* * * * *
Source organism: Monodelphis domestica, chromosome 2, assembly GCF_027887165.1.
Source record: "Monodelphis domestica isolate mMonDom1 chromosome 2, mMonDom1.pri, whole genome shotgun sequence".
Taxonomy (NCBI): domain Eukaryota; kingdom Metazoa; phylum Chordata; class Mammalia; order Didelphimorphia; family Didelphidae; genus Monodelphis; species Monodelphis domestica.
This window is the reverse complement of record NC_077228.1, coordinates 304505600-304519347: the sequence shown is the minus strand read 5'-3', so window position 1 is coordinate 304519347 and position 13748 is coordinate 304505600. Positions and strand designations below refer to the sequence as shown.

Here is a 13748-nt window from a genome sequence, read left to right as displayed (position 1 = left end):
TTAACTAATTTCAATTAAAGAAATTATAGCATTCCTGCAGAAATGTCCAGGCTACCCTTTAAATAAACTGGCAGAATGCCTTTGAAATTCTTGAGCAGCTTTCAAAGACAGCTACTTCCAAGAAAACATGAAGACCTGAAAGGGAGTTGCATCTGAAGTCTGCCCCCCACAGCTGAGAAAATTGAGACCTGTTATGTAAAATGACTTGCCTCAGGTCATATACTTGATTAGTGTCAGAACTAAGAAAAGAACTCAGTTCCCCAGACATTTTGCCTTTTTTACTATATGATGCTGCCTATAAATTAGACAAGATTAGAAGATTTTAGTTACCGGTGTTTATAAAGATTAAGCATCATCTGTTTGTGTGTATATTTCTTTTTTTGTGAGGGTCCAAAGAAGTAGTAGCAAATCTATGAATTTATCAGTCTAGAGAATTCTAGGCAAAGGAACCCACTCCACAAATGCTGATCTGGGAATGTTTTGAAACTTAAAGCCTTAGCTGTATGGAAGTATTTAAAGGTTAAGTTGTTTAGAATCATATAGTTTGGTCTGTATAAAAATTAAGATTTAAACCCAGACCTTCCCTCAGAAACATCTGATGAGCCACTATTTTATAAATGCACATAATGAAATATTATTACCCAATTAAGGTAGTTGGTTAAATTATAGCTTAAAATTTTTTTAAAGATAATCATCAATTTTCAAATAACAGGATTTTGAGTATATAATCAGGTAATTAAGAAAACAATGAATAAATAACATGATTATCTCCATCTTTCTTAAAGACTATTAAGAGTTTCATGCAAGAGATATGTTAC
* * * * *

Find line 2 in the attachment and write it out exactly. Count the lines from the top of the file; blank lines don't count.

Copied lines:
Source record: "Monodelphis domestica isolate mMonDom1 chromosome 2, mMonDom1.pri, whole genome shotgun sequence".